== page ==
Join us on October 17th, at 7 PM in the Faculty Lounge of UPEI’s SDU Main Building for a lecture from PEI historian, Dr. Ed MacDonald! The historical literature on camping in the Western world has been preoccupied with the period between the mid-1800s and the Second World War. It maintains that well-heeled city dwellers camped in order to escape summers in North America’s dirty, polluted, high-stress cities and connect physically and emotionally with the wild Nature. But it was the postwar era and the gradual democratization of tourism that brought camping to the masses. And the experience on Prince Edward Island tells a different story about the motives behind, and the experience of, camping. Focusing particularly on the Island’s provincial parks, “Camping in the Backyard” will unpack the rise and fall (and rise again) of camping in terms of the Island’s tourism industry.
Meet the Speaker
Dr. Edward MacDonald teaches in the History Department at UPEI. His research focus is the social, cultural, and environmental history of Prince Edward Island. Along with Josh MacFadyen and Irene Novaczek, he is co-editor of Time and APlace: An Environmental History of Prince Edward Island, co-published by Island Studies Press and McGill-Queen’s University Press. The best known of his seven books is If You’re Stronghearted: Prince Edward Island in the 20th Century (October 2000).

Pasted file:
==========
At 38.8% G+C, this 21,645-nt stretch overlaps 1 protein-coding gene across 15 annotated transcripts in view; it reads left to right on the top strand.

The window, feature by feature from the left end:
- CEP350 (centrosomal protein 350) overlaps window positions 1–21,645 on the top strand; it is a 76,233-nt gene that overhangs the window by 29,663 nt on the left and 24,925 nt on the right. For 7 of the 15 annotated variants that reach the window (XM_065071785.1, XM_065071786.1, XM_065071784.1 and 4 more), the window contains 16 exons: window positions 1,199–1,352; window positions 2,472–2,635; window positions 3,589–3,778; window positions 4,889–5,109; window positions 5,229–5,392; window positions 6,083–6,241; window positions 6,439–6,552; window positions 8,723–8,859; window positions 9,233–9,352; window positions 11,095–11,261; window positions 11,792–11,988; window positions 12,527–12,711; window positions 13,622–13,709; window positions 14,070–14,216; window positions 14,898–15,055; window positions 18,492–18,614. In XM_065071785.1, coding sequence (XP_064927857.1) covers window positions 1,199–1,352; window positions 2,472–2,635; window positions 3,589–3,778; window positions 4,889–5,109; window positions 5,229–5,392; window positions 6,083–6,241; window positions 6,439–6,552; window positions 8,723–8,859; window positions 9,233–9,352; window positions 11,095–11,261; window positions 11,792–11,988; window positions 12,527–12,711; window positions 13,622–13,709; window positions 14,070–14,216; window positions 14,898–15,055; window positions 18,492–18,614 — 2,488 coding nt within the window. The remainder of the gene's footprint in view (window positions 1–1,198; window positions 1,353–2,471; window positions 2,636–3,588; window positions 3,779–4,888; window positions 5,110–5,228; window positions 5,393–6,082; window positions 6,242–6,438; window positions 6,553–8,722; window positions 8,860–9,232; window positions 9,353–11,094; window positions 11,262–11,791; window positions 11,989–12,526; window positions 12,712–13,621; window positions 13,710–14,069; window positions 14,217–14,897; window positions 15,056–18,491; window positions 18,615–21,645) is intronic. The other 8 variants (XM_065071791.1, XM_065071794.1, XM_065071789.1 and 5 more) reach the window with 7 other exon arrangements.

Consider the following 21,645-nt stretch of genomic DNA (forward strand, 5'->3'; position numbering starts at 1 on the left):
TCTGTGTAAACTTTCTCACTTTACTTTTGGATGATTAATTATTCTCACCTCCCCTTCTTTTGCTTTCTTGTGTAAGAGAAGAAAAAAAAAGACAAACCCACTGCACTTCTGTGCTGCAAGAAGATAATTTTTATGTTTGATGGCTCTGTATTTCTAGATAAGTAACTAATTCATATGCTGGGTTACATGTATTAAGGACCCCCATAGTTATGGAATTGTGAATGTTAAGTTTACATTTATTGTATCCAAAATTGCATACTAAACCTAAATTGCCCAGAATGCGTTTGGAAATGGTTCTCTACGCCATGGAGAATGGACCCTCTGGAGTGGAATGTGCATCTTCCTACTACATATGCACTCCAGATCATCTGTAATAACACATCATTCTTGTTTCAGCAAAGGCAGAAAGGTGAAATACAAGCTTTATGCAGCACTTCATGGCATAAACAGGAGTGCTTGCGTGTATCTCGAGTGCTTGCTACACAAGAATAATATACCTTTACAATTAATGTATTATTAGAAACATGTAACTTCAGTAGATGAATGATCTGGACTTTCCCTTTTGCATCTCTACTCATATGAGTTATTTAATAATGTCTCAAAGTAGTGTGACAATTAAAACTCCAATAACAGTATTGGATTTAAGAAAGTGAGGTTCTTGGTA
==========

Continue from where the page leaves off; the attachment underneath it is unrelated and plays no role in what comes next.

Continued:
The Institute of Island Studies is embarking on a four-year study to better understand and assess the well-being and quality of life of Islanders. We would like you to be part of the initiative! Click on the survey link below to share your thoughts on how island communities could be better places to live, work and play. The survey is open until November 2021.
For Immediate Release Charlottetown, Prince Edward Island (April 26, 2021) —
A new report outlines challenges and creative solutions for islands to “build back better” as they recover from COVID-19. The Annual Report on Global Islands 2020 is published by Island Studies Press.
While the ongoing global pandemic may have spared many islands the negative health impacts of COVID-19 thus far, it has undoubtedly served as a wake-up call for islands, such as Prince Edward Island, that rely heavily on tourism.
“It is crucial that islands and their communities recover from COVID-19 not by going back to a business-as-usual scenario but by building back better,” writes Dr. Francesco Sindico, Strathclyde Centre for Environmental Law and Governance, University of Strathclyde, Scotland, in the report. He has identified tourism and food security as two of many areas that need to be included in such a process.